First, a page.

Today marks six months since you’ve been gone. Saying goodbye to you was the hardest thing I have ever done. Holding your hand and telling you horribly, hard things like it was “okay to stop fighting” and that you “don’t have to be strong anymore” still breaks my heart into a million pieces. Of course, you fought for over two hours after we took your breathing tube out. My stubborn, strong as hell (sorry for the swearing) mother. I thought being there was what I needed to do, and I certainly don’t regret making the decision to hold your hand as you passed.
We knew you wouldn’t want to live like that. They tried everything. We got multiple opinions. But we were told that you didn’t even have the ability to swallow and would be on both a feeding tube and ventilator for the rest of your life. It wasn’t easy. You know how bad my hospital anxiety is. But I showed up. I faced the hard decisions, I made those horrible phone calls and told people if they wanted to say goodbye they needed to come to see you. I got mad. I second-guessed the doctors. I broke into a million pieces again and again. I stated “I didn’t know how to live in this world without a mother”.
Thank you for writing down what you wanted, or wouldn’t have wanted if you were ever in that situation. It made it a little easier for us to truly know that you wouldn’t have wanted machines to sustain you for the rest of your life. I hope the celebration of life did you some justice, Meghan and I really fought for you on that one. Dad wanted something traditional, but we knew you would have wanted people to remember the good times. I hope I did you justice with that playlist.
We were told that we were lucky we had you for over ten years after your first stroke and that it was really only a matter of time before this happened. The doctors and nurses were surprised no one ever told us that another stroke of this caliber was bound to happen. I know they told you. And I know you didn’t want us to worry so you didn’t tell us. I’m sorry you had to bear that burden alone. I would have taken another trip with you if I had known. If only, if only I had known. I’m sorry. I’m so sorry. The guilt eats me alive sometimes. I don’t even think I told you that I loved you the last time I spoke on the phone. I was in a rush to eat dinner, and I wish I could go back and fix that.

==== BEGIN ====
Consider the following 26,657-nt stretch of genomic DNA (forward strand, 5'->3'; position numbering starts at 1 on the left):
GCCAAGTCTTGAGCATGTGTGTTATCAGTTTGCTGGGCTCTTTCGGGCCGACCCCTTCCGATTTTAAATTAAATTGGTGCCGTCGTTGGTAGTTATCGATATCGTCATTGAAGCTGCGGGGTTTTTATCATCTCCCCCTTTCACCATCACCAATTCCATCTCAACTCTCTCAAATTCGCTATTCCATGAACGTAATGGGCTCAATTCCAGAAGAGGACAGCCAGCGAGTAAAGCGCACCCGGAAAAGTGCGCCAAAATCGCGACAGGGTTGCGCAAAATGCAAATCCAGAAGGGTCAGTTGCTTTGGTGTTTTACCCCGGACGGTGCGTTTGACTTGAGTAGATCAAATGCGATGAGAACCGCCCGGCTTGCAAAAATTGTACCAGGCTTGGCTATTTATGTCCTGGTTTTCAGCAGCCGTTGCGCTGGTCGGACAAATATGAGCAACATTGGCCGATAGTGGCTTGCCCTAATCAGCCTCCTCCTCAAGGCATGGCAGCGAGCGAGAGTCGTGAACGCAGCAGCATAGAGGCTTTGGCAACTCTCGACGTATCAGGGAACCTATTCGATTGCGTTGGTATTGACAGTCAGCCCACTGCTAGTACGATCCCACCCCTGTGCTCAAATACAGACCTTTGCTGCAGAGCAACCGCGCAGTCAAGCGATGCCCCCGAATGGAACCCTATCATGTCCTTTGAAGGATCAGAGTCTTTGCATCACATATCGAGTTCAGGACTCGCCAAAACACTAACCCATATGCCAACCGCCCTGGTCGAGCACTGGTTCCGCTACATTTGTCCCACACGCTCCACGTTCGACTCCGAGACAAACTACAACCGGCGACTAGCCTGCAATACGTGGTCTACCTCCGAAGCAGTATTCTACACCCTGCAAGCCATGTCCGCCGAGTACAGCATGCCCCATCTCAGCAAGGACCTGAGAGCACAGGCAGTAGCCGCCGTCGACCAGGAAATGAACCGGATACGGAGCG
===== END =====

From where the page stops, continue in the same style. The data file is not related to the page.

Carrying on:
But life goes on, or I suppose it has. But not really for me, I’m so stuck. And lost. And sad. I almost dropped out of the last term of grad school because of everything that was going on. I knew you wouldn’t want me to, so I kept going. I held onto that 4.0. I graduated top of my class. I cried every day.
I saw a grief counselor earlier this week. I hope she can help. I’m so stuck, I can’t move on. I have newly developed social anxiety. People avoid me or don’t know what to say. I feel so alone. It’s hard to talk about you, but I need to talk about you. I don’t want to live like this, there has to be some kind of middle ground. I know you wouldn’t want me to be unhappy, so I’m trying. I miss you. I still pick up the phone to call you and at times think “Oh I have to call Mom later and tell her about this”. When I come to the realization that I can’t anymore, it breaks me. You weren’t perfect, but you were the best mother I could have ever had.
Thank you for being my mother.
Thank you for doing everything you could to make sure we had fulfilling lives.
Thank you for encouraging me to travel, to study abroad, and to do things my way.
Thank you for paying for college and helping with the downpayment of my home.
Thank you for always being selfless, giving, and charitable.
Thank you for being my mother.
Love you forever and a day,